Council rakes in on terrace bar taxes in Alicante

BARS and restaurants in Alicante city have boosted council coffers by €464,264 in terrace taxes, up more than 50 per cent in four years.

In 2009, 700 establishments in the city were authorised to have tables and chairs on the streets, eith the council raking in €300,000 a year in taxes.

Now, four years later and, despite the deepening economic crisis, the activity has grown with 1,014 establishments now having permission to extend on to the streets,  an increase of 45 per cent.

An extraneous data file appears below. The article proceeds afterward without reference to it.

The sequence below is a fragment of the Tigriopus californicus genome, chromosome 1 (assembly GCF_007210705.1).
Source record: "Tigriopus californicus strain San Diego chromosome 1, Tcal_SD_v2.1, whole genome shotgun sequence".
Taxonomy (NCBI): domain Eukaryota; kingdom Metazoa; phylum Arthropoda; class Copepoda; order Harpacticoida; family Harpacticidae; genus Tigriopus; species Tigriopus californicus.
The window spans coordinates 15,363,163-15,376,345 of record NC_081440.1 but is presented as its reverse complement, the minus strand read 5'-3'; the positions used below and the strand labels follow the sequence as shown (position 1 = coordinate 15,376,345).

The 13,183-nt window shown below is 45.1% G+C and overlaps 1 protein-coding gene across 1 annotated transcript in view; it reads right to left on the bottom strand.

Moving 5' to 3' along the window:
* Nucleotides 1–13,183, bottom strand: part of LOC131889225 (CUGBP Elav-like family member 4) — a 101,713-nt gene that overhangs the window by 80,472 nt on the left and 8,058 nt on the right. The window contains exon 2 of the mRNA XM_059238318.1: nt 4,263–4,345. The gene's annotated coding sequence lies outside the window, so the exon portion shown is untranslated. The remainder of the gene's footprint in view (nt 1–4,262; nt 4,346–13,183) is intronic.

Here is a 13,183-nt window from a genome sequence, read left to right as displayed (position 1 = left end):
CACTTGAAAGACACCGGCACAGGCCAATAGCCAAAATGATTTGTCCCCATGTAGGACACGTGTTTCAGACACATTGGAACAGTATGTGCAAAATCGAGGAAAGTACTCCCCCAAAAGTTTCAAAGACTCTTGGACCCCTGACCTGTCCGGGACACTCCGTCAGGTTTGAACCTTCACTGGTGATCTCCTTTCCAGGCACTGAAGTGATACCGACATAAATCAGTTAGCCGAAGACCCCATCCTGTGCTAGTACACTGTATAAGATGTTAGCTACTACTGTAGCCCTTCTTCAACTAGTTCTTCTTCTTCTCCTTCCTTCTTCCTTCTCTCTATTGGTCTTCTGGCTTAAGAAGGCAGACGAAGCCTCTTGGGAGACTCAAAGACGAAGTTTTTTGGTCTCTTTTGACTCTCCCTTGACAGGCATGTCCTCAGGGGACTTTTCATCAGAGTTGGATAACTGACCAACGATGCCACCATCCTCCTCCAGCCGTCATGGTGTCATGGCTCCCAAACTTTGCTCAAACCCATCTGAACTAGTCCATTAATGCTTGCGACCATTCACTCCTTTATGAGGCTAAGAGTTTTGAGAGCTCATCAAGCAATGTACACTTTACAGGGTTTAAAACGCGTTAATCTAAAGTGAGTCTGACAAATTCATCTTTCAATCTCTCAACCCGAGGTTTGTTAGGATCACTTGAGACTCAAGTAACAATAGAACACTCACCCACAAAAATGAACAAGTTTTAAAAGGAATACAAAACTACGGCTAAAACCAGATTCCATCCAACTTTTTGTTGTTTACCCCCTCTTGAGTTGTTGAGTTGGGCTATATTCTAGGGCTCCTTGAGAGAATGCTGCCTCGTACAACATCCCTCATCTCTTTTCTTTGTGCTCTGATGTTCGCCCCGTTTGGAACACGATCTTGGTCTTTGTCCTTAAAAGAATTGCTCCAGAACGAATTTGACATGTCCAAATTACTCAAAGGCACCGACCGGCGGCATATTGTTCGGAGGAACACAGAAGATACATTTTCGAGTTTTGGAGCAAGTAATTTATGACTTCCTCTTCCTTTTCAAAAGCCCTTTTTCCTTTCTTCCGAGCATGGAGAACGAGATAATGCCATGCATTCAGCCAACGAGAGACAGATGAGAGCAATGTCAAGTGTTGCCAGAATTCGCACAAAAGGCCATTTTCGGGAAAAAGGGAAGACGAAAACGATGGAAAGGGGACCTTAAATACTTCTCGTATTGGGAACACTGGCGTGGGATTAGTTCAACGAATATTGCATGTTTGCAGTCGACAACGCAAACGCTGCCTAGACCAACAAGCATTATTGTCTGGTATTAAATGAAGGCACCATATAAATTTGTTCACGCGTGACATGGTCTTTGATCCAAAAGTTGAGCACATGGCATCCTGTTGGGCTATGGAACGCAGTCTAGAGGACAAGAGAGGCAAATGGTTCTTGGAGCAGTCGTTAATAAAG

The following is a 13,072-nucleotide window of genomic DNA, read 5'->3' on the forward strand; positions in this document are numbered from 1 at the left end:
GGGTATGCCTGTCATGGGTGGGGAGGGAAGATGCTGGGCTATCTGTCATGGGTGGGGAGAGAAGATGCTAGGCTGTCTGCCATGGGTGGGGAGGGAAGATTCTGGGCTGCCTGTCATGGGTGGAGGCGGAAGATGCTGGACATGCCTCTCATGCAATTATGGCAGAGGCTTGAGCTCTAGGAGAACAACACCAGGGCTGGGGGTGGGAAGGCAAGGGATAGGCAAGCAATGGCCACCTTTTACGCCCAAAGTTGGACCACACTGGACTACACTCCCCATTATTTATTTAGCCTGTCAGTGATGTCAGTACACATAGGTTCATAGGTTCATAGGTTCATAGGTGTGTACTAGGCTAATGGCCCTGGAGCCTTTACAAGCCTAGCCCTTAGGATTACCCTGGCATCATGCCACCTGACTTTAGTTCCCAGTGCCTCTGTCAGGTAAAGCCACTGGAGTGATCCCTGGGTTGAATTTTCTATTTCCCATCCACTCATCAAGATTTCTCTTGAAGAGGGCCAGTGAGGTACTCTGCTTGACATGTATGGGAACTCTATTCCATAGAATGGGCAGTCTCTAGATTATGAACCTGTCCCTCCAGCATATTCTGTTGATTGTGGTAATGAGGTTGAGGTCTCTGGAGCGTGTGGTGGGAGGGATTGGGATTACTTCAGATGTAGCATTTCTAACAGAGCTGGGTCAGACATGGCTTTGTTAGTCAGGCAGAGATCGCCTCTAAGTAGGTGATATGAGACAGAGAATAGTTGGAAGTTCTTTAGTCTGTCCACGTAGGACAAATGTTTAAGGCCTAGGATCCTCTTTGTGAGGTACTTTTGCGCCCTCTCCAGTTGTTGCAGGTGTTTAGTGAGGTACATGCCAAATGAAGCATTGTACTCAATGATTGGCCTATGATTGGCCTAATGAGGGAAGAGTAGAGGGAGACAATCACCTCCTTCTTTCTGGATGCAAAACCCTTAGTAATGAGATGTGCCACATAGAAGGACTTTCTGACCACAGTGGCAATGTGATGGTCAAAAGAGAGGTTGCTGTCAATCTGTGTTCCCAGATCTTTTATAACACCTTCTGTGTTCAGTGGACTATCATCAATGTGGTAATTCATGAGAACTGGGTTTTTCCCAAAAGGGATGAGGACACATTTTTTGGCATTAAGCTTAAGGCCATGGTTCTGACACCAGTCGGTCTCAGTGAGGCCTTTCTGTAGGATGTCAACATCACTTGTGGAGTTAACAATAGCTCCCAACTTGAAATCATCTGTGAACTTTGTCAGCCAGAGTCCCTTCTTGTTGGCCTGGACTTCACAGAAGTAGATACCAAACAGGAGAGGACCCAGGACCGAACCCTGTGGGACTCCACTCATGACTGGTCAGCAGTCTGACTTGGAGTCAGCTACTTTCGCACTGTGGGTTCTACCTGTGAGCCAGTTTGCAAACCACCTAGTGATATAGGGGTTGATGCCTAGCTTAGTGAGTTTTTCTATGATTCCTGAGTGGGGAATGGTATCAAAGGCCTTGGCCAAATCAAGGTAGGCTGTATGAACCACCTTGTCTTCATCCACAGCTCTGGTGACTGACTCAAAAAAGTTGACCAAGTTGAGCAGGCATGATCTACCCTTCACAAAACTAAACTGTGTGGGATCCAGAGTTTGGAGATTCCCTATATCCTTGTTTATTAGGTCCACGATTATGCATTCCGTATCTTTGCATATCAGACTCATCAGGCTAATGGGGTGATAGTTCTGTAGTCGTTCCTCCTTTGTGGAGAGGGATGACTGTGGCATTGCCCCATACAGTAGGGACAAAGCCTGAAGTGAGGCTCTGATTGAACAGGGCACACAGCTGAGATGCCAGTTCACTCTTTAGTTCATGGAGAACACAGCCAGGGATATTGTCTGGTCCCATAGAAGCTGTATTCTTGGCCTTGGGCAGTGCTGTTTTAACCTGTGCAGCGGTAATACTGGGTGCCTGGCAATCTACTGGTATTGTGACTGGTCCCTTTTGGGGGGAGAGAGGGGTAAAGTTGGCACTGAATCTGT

The growth is partly being accredited to the smoking ban which came into effect on January 1, 2011, which meant more bars and restaurants were asking to expand their premises outside.

However, the increase has not been welcomed by several neighbourhood associations who have criticised the take over of the city’s plazas and historic streets to the detriment of pedestrians, saying the authorities are simply boosting funds.

However, councillor Garcia Pertusa rejected this criticism. He said: “The city is sensitive to the rest of the neighbours and noise controls are in place.” He added that the tax rates are lower than neighbouring towns.

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